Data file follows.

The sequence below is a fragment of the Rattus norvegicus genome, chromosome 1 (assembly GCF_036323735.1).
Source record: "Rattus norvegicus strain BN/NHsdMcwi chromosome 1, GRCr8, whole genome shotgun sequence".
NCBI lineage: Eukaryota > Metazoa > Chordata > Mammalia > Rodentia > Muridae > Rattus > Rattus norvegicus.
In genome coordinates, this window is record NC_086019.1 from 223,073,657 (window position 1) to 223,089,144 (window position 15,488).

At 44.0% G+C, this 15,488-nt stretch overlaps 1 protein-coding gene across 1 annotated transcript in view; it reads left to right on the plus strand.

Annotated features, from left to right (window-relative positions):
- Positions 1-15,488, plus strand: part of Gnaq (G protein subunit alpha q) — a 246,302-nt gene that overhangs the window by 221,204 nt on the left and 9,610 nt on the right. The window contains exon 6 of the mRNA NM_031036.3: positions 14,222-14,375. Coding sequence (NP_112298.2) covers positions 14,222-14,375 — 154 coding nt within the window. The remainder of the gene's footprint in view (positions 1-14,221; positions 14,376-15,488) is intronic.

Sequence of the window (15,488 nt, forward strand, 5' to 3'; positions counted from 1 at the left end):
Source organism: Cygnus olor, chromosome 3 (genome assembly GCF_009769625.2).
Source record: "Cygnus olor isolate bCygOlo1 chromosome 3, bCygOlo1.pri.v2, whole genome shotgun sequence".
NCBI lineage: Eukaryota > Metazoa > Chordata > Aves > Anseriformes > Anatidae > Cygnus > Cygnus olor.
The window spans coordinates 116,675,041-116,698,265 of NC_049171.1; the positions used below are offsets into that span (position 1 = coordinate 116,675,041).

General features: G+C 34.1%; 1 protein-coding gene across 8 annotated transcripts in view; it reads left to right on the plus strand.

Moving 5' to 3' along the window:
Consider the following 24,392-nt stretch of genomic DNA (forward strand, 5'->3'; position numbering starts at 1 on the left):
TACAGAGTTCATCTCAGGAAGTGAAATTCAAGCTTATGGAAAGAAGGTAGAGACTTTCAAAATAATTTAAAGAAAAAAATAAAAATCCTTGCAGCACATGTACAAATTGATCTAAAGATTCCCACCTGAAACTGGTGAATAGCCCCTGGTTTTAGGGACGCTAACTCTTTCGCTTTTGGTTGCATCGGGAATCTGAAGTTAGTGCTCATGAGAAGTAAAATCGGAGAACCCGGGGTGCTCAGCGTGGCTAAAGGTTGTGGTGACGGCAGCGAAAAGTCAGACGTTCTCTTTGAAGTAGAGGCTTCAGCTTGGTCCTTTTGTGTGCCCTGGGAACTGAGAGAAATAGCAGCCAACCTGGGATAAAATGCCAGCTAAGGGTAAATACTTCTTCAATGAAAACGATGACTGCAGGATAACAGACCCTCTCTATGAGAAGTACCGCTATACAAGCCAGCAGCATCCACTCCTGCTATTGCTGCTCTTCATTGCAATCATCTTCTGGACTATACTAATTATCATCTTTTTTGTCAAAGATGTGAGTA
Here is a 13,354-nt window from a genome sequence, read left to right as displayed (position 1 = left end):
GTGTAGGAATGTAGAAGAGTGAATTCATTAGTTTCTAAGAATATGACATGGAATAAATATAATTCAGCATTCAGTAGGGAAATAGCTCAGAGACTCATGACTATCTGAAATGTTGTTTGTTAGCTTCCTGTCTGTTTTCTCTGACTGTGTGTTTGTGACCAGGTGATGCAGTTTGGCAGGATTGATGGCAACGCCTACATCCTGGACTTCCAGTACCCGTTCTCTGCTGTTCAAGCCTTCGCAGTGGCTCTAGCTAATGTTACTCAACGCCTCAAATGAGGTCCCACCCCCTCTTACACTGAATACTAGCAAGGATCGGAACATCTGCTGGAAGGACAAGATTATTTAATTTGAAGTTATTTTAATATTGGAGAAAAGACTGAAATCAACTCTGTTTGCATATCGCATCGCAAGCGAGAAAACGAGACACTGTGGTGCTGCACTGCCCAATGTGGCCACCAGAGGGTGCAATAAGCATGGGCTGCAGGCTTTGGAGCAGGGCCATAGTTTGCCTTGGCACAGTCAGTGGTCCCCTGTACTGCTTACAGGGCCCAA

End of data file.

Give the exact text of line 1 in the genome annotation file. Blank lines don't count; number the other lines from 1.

The sequence below is a fragment of the Rattus norvegicus genome, chromosome 1 (assembly GCF_036323735.1).